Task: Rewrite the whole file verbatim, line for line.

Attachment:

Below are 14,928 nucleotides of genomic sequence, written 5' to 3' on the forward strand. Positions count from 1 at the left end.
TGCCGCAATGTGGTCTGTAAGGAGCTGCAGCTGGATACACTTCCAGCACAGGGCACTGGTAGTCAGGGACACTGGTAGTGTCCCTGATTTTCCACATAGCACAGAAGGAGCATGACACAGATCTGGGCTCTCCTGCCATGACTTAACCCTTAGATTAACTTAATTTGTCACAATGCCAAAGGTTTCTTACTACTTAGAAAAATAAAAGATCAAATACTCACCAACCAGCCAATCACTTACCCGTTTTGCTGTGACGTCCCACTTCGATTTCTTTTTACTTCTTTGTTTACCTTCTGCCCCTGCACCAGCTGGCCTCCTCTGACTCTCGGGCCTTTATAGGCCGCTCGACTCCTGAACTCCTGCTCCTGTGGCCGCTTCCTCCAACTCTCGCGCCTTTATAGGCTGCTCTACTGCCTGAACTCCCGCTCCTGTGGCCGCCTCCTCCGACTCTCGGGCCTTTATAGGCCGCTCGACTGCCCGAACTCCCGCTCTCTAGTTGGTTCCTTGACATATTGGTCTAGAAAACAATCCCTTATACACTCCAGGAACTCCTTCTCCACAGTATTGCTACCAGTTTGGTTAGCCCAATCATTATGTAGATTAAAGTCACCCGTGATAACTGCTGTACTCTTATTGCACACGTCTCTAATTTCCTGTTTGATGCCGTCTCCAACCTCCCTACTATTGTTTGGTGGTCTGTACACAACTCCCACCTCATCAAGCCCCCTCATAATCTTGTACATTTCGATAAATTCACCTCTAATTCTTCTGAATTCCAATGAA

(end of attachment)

Below are 14,928 nucleotides of genomic sequence, written 5' to 3' on the forward strand. Positions count from 1 at the left end.
TGCCGCAATGTGGTCTGTAAGGAGCTGCAGCTGGATACACTTCCAGCACAGGGCACTGGTAGTCAGGGACACTGGTAGTGTCCCTGATTTTCCACATAGCACAGAAGGAGCATGACACAGATCTGGGCTCTCCTGCCATGACTTAACCCTTAGATTAACTTAATTTGTCACAATGCCAAAGGTTTCTTACTACTTAGAAAAATAAAAGATCAAATACTCACCAACCAGCCAATCACTTACCCGTTTTGCTGTGACGTCCCACTTCGATTTCTTTTTACTTCTTTGTTTACCTTCTGCCCCTGCACCAGCTGGCCTCCTCTGACTCTCGGGCCTTTATAGGCCGCTCGACTCCTGAACTCCTGCTCCTGTGGCCGCTTCCTCCAACTCTCGCGCCTTTATAGGCTGCTCTACTGCCTGAACTCCCGCTCCTGTGGCCGCCTCCTCCGACTCTCGGGCCTTTATAGGCCGCTCGACTGCCCGAACTCCCGCTCTCTAGTTGGTTCCTTGACATATTGGTCTAGAAAACAATCCCTTATACACTCCAGGAACTCCTTCTCCACAGTATTGCTACCAGTTTGGTTAGCCCAATCATTATGTAGATTAAAGTCACCCGTGATAACTGCTGTACTCTTATTGCACACGTCTCTAATTTCCTGTTTGATGCCGTCTCCAACCTCCCTACTATTGTTTGGTGGTCTGTACACAACTCCCACCTCATCAAGCCCCCTCATAATCTTGTACATTTCGATAAATTCACCTCTAATTCTTCTGAATTCCAATGAA